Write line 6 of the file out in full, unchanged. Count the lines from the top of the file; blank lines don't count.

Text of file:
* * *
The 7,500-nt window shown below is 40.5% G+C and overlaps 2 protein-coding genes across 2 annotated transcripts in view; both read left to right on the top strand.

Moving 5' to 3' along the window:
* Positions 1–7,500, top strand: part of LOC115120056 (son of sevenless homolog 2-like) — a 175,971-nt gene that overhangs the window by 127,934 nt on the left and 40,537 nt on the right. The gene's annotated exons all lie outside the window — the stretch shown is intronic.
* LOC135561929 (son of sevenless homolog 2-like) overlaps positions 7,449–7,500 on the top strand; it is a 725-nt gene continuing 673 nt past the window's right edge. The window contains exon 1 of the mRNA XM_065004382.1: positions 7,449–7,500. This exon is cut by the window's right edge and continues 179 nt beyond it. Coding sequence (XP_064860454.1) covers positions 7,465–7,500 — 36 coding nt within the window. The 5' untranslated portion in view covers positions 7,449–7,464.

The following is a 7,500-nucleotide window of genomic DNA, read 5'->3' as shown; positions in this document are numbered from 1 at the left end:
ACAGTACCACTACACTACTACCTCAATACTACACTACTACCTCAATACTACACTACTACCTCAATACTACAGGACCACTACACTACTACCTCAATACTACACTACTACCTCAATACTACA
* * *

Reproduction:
ACAGTACCACTACACTACTACCTCAATACTACACTACTACCTCAATACTACACTACTACCTCAATACTACAGGACCACTACACTACTACCTCAATACTACACTACTACCTCAATACTACA